Chinese Calendar

The Chinese Calendar is a type of lunisolar calendar which, based on the solar and lunar phases, marks the various celebrations and festivals of China…

Chinese CalendarAlthough the Gregorian calendar is used in China for civil purposes, a special Chinese calendar also exists to determine the date of festivals and celebrations as well as auspicious occasions like weddings. Despite only being used in China and by various Chinese communities around the world, knowledge of the Chinese calendar is widespread thanks to the worldwide popularity of the chinese horoscope and the Chinese New Year, which is celebrated by over one quarter of the world´s population.



Tracing as far back as the 14th Century, the Chinese calendar is a type of lunisolar calendar which uses the phases of the moon to mark the beginning of each month and the solar phases to denote the duration of the year.

The Months of the Chinese Calendar

The months of the Chinese calendar, based on astronomical observations of the lunar phases and the sun´s longitude, have a duration of around 29 or 30 days. In the Chinese calendar, the new moon signals the first day of each month and the full moon marks the precise midpoint of the month. Given that the Chinese calendar tries to coincide with the tropical year, it shares similarities with the Hebrew calendar. For example, an ordinary year consists of 12 lunar months and a leap year has 13 months.

In the Chinese calendar, each day of the month is identified by two characters:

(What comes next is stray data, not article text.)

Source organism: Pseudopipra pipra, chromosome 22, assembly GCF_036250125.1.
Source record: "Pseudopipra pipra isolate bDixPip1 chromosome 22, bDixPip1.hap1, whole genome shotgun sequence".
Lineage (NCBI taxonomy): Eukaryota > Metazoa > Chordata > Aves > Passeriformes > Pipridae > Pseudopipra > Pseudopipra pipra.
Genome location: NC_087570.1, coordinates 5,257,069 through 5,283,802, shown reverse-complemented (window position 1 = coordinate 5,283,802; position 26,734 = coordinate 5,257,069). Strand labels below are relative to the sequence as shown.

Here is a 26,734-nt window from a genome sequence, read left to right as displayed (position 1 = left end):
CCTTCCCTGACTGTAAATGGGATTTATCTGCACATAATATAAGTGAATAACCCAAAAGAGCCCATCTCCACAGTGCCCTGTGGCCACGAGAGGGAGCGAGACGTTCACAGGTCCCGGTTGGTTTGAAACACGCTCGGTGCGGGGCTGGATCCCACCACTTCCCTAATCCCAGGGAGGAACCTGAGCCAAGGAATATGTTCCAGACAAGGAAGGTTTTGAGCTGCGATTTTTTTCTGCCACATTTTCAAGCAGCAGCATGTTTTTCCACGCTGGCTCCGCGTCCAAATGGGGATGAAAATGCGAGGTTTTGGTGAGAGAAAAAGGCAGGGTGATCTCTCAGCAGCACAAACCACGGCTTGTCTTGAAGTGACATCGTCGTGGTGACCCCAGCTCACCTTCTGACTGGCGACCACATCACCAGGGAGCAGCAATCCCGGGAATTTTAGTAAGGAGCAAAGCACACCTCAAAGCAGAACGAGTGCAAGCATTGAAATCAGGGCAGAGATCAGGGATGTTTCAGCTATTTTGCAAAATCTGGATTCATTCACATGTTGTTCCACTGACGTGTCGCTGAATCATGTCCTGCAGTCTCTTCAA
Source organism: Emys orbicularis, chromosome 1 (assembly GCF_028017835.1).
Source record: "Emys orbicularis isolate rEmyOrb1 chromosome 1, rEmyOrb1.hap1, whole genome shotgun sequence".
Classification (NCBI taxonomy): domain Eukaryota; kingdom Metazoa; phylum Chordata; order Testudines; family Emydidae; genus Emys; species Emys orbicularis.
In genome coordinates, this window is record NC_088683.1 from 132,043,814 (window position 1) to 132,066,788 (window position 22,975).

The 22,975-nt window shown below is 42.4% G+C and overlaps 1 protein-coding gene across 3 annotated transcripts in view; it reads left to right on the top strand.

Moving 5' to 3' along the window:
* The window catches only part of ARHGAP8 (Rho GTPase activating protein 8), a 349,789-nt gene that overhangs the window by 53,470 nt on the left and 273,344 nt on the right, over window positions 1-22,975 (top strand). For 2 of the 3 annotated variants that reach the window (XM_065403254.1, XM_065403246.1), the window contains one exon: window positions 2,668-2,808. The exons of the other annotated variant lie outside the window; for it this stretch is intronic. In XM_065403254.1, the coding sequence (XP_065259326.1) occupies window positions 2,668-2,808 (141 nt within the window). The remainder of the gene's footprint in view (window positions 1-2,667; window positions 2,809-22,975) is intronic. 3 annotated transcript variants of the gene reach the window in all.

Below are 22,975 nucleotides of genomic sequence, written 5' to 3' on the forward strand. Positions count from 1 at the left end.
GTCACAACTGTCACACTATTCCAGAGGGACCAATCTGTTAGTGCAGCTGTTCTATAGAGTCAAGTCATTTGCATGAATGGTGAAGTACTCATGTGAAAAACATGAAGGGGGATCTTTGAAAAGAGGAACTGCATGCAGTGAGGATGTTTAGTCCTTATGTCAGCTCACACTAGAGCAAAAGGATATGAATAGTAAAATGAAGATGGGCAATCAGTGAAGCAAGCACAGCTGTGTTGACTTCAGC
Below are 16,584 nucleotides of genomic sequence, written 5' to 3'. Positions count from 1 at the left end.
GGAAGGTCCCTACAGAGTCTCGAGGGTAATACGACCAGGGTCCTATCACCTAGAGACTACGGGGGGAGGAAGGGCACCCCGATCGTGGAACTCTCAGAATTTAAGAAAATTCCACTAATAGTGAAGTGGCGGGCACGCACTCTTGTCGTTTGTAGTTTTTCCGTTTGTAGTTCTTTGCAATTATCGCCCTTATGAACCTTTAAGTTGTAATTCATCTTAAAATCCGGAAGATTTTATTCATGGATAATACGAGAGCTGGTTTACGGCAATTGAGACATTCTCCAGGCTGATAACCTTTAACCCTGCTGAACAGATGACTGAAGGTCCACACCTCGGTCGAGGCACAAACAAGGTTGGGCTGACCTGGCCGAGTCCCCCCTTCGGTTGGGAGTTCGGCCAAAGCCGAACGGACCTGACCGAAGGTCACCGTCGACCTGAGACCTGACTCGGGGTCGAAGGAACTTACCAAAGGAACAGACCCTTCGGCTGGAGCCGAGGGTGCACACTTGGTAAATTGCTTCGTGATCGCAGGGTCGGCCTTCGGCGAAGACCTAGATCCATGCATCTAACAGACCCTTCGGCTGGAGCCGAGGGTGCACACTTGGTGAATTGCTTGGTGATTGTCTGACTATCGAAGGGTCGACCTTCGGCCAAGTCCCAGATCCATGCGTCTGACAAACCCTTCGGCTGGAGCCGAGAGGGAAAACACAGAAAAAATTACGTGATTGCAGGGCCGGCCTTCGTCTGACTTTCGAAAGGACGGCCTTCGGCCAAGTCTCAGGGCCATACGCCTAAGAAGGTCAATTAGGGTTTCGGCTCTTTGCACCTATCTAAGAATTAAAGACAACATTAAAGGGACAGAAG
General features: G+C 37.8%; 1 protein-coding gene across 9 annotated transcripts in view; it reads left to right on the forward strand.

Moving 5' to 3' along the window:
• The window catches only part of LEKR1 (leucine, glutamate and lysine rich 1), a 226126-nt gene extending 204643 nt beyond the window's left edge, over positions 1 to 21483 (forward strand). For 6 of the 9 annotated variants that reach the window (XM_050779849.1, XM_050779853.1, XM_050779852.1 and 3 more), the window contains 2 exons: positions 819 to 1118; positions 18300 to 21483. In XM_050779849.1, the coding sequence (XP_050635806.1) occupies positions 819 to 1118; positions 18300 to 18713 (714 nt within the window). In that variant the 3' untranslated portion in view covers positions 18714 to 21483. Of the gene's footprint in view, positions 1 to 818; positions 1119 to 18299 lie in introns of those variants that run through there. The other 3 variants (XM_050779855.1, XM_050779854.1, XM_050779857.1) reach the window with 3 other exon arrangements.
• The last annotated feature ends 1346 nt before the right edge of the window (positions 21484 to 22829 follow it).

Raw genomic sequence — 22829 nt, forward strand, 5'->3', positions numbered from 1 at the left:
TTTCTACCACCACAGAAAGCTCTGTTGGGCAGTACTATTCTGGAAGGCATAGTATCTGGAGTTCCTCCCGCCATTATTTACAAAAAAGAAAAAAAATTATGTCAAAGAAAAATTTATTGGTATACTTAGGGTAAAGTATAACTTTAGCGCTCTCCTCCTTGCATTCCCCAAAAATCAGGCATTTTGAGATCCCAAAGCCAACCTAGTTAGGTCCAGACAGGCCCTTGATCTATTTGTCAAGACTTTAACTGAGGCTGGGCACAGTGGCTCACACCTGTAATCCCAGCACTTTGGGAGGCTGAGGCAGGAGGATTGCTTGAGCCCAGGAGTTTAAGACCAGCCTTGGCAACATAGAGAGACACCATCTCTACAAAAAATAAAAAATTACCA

Chūyī(初一)  Chūèr(初二)  Chūsān(初三)  Chūsì(初四)  Chūwǔ(初五)  Chūlìu(初六)  
Chūqī(初七)  Chūbā(初八)  Chūjǐu(初九)  Chūshí(初十)
     Shíyī(十一)  Shíèr(十二)  Shísān(十三)  Shísì(十四)  Shíwǔ(十五)  Shílìu(十六)  Shíqī(十七)  Shíbā(十八)  Shíjǐu(十九)   Èrshí(二十)
    Niànyī(廿一) Niànèr(廿二) Niànsān(廿三) Niànsì(廿四) Niànwǔ(廿五) Niànlìu(廿六) 
Niànqī(廿七) Niànbā(廿八) Niànjǐu(廿九)  Sānshí(三十)

Years of the Chinese Calendar

Arranged into a repetitive cycle of 60 years, the Chinese calendar doesn´t have a defined number of days or months as it is adjusted to coincide with the average length of the solar year through the addition of extra months at regular intervals. Generally, the Chinese calendar varies between 353 and 355 days each year with a “leap year” interspersed which, equal to the duration of one extra month, increases the total number to between 383 and 385 days. The well-known Chinese New Year is celebrated at the second new moon after the winter solstice, falling between 21st January and 19th February on the Gregorian calendar.

The Chinese Horoscope

Each year in the Chinese calendar is named after one of the 12 animals of the chinese horoscope. This 12 year cycle is continuously repeated with all children born during a specific year taking the animal governing its birthday as its zodiac sign.

Rat 1900, 1912, 1924, 1936, 1948, 1960, 1972, 1984, 1996, 2008, 2020
Ox 1901, 1913, 1925, 1937, 1949, 1961, 1973, 1985, 1997, 2009, 2021
Tiger 1902, 1914, 1926, 1938, 1950, 1962, 1974, 1986, 1998, 2010, 2022
Rabbit 1903, 1915, 1927, 1939, 1951, 1963, 1975, 1987, 1999, 2011, 2023
Dragon 1904, 1916, 1928, 1940, 1952, 1964, 1976, 1988, 2000, 2012, 2024
Snake 1905, 1917, 1929, 1941, 1953, 1965, 1977, 1989, 2001, 2013, 2025
Horse 1906, 1918, 1930, 1942, 1954, 1966, 1978, 1990, 2002, 2014, 2026
Goat 1907, 1919, 1931, 1943, 1955, 1967, 1979, 1991, 2003, 2015, 2027
Monkey 1908, 1920, 1932, 1944, 1956, 1968, 1980, 1992, 2004, 2016, 2028
Rooster 1909, 1921, 1933, 1945, 1957, 1969, 1981, 1993, 2005, 2017, 2029
Dog 1910, 1922, 1934, 1946, 1958, 1970, 1982, 1994, 2006, 2018, 2030
Pig 1911, 1923, 1935, 1947, 1959, 1971, 1983, 1995, 2007, 2019, 2031